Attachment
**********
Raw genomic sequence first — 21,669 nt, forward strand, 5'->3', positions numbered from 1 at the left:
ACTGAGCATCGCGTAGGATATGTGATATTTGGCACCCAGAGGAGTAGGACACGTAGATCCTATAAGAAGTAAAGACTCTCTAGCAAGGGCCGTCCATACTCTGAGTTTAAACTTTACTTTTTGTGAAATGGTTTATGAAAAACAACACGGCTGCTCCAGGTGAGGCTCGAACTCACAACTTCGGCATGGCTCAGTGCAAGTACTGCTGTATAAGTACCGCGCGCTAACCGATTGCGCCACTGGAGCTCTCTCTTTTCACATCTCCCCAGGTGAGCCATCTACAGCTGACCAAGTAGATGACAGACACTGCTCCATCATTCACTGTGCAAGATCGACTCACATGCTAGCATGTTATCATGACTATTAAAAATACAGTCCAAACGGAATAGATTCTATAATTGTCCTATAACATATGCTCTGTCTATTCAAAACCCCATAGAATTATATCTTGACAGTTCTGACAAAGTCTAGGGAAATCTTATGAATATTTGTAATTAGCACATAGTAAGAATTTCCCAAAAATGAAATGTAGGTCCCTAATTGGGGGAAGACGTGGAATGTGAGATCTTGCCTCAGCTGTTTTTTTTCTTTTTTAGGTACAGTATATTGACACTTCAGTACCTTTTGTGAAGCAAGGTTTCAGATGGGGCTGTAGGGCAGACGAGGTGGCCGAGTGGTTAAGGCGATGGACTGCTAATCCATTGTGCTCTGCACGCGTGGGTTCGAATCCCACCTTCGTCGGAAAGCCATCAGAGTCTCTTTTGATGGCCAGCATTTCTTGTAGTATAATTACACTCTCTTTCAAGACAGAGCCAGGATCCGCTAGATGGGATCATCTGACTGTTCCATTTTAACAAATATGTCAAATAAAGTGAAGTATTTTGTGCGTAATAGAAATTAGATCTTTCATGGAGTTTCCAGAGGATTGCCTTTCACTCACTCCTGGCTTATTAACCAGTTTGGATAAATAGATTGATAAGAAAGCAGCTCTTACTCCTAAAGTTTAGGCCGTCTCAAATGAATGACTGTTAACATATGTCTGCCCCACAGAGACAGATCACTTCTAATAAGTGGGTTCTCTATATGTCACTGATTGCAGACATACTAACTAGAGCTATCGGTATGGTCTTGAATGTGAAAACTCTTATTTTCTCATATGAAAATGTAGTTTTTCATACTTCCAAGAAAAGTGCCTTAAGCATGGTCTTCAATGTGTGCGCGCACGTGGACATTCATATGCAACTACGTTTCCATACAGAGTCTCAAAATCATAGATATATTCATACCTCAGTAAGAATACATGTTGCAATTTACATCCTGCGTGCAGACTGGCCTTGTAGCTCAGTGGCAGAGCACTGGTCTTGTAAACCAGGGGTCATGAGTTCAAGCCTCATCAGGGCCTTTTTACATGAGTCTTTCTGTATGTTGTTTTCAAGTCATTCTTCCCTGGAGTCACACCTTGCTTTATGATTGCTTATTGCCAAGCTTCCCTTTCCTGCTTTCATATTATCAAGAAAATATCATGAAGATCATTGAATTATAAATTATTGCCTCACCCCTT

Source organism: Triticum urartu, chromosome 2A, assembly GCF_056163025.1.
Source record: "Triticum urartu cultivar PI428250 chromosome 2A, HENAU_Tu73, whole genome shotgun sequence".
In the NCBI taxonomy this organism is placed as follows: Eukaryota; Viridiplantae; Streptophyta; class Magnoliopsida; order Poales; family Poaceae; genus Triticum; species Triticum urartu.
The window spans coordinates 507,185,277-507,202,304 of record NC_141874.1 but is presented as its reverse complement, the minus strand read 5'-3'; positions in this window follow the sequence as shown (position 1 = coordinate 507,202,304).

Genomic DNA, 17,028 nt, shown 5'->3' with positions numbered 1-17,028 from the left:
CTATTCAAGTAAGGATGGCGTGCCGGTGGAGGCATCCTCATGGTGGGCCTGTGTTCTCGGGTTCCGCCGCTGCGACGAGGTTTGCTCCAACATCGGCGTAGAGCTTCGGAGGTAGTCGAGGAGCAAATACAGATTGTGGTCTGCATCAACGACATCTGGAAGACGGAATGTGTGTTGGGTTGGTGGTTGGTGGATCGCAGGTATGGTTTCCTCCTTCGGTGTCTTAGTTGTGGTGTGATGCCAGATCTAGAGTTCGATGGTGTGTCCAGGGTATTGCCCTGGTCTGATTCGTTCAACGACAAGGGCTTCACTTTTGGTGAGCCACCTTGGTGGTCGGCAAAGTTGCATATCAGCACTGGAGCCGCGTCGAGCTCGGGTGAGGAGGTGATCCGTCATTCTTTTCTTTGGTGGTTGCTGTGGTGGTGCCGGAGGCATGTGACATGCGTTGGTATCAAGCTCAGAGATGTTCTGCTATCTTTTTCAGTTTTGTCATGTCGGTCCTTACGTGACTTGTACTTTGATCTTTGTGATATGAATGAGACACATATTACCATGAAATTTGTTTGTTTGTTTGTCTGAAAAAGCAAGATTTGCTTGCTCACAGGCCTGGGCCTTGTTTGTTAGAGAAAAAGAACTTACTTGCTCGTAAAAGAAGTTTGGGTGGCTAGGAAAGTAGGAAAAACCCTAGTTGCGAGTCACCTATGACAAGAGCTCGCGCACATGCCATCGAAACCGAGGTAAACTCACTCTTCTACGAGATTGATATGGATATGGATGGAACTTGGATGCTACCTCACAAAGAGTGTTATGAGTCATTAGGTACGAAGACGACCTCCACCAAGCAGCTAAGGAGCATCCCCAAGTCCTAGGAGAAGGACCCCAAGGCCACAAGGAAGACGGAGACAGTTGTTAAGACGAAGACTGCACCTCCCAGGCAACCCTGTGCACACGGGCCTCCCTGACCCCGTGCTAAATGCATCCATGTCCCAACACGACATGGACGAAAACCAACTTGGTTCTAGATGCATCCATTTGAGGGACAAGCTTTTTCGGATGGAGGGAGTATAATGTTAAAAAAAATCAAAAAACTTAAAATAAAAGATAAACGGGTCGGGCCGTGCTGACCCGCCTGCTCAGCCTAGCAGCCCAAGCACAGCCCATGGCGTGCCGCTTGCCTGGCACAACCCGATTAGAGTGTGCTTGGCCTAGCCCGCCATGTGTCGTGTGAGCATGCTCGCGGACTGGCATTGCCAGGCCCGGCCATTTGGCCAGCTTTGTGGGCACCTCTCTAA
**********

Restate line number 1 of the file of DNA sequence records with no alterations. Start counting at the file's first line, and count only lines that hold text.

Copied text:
Raw genomic sequence first — 21,669 nt, forward strand, 5'->3', positions numbered from 1 at the left: